When does the statute of limitations clock begin running in multi-phase, multi-building real estate development projects?

Photo of Malgorzata Mrozek

Large, multi-unit, multi-building real estate developments can be seen all over the greater Boston area these days. As with any major project, problems can arise, and what looked like perfect, shiny new building may start to form a few cracks. Once cracks start to appear, when does the statute of limitations clock begin to run?

That was one of the questions in a recent case before the United States District Court for the District of Massachusetts, D’Allessandro v. Lennar Hingham Holdings, LLC. In D’Allessandro, a large condominium development was constructed in phases over several years in Hingham. In the course of the development’s construction, some units and buildings were completed earlier than others, with some units and buildings completed as early as 2010.  The development was completed as a whole in 2015.  By 2017, problems in the common areas of the development had arisen and trustees of the condominium brought suit against the contractors.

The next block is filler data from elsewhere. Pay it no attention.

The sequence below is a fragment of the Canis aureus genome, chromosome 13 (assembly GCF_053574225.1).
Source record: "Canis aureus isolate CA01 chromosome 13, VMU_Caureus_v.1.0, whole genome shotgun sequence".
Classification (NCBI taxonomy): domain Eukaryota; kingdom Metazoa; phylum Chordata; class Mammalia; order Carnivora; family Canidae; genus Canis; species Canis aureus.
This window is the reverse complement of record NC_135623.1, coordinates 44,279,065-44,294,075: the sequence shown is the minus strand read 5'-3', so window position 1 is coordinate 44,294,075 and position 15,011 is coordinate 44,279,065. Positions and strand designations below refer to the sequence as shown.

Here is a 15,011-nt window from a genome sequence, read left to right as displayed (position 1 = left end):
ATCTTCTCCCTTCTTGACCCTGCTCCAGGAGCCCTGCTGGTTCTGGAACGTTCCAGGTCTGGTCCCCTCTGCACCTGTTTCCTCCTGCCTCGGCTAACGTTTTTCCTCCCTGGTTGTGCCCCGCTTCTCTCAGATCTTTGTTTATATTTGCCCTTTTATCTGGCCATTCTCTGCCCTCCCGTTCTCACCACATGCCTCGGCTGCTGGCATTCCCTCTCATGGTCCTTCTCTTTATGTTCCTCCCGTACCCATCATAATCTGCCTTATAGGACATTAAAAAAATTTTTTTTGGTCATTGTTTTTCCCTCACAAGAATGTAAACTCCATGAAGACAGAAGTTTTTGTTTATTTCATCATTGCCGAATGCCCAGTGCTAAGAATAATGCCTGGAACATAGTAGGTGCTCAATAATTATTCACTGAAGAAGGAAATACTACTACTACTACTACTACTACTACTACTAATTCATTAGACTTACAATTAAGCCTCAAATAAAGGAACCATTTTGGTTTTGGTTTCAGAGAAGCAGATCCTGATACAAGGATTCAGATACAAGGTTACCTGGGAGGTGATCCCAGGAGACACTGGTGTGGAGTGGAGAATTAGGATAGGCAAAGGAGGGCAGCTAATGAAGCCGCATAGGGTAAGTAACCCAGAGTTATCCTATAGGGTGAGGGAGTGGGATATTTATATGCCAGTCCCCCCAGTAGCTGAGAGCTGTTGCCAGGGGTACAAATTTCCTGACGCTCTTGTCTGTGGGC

The defendant contractors argued that some of the plaintiff’s claims were barred because they lay beyond the statute of repose. Under G.L. c 260 § 2B, the statute of limitations for tort actions arising out of the deficient or negligent planning or construction “of an improvement to real property” is six years after either (1) the opening of the improvement to use, or (2) substantial completion and the taking of possession for occupancy by the owner. The defendants argued that because some buildings and units had been completed by 2010, claims as to those buildings were time barred. The District Court disagreed, and held that under the statute, “improvement to real property” means the entire project, not individual units and buildings. Therefore, the statute of limitations clock was not triggered in 2010 when some units were completed, as the defendants claimed, but when with entire condominium project was completed and turned over, in 2015. Thus, Plaintiff’s claims were not time barred because the six-year clock is triggered at the completion of the entire multi-phase, multi-building project. 


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